The sixth emperor of the Mesoamerican Postclassical Aztec Empire, Axayacatl's best remembered military feat was the conquering and subjugation of neighbouring city-state Tlatelolco (he ruled from Tenochtitlan, as was customary for the overall emperor of the Aztecs.)  According to 16h century Spanish missionary and historian  Fray Juan de Torquemada, Axayacatl once played a match of the legendary Mesoamerican ball game against rival leader of the Xochimilco,  Xihuitlemoc. On this game he wagered the sum of an entire year's income! 

Donald Bell



Donald Simpson Bell was a noted as an excellent sportsman even as he was studying to become an English teacher. He played at an amateur level for Newcastle United and Crystal Palace, before eventually signing a professional contract with Bradford Park Avenue in 1912, to supplement his teacher's income. When Donald joined up at the outbreak of World War I, he became the first professional footballer to do so. Bell proved to be a first-rate soldier too, rising through the ranks rapidly and winning the Victoria Cross for an act of unspeakable gallantry at the Battle of the Somme, charging and neutralizing a German machine-gun emplacement. It was an act similar to this that tragically killed him just a few weeks later.

Baron Takeichi Nishi



Baron Nishi was recently depicted in Clint Eastwood's letters From Iwo Jima. But, despite the film role being slightly romanticized, the fact remains that Nishi was indeed an aristocratic, Olympic gold medal-winning, show-jumping commander of tanks. He is pictured here with his horse, Uranus, with whom he won the Gold medal for individual show jumping in the 1932 summer Olympics. During the desperate Battle for Iwo Jima, Nishi commanded a unit of tanks, and was eventually killed in action.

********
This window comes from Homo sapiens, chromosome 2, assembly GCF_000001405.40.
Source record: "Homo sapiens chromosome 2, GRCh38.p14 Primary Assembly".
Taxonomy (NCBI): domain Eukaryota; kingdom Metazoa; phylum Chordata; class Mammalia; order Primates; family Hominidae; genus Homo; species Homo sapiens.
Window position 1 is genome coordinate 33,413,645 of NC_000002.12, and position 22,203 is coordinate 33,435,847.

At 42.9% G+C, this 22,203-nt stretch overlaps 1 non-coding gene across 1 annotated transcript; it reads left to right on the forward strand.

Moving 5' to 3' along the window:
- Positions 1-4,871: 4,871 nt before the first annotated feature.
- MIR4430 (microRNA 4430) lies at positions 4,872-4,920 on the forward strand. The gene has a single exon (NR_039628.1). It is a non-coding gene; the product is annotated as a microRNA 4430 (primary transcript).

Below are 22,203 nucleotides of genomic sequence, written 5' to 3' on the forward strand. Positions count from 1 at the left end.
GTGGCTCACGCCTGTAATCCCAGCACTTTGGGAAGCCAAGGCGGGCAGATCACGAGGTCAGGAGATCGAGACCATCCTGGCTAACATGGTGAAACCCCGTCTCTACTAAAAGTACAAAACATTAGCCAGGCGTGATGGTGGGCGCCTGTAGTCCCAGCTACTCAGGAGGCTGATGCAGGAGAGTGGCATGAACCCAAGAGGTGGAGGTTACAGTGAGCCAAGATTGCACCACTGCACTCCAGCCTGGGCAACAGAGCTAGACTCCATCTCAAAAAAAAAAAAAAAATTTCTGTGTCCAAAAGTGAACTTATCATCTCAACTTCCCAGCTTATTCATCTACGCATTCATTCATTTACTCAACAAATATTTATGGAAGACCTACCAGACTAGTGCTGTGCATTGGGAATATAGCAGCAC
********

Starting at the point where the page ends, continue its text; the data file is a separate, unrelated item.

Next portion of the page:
Jack Lummus




Like Bell, Jack Lummus was highly decorated for his service in the war, and like Nishi, he fought, and died at Iwo Jima. he was a talented American Football player, who forged a career with the New York Giants before serving with the Marine Corps. Lummus was in the first wave of men to attack Iwo Jima,where he was mortally wounded by a land mine. He was posthumously awarded the Medal of Honor. 

Louis Zamperini

When he was young, Zamperini's was bullied because of his Italian origins, quickly becoming an adept boxer in order to defend himself. But it was as a runner that Zamperini would really shine, eventually qualifying for the 1936 Berlin Olympics. Although he finished eighth overall in the 5000 meter distance event, apparently even Adolf Hitler was said to be impressed with Zamperini's lighting-quick final lap. Zamperini became a B-24 bombardier in WWII, and after an brief but intense combat career in which his plane was badly shot up, he eventually crashed in the ocean near Oahu due to a mechanical failure. After surviving an incredible ordeal lost at sea, Zamperini and two fellow surviving crewmen were captured by the Japanese navy, after which he was held captive in appalling conditions in various Japanese prison camps until the end of the war.


So, what make you of our list? Do you know of any other sportsmen who served and fought? Get in touch and let us know!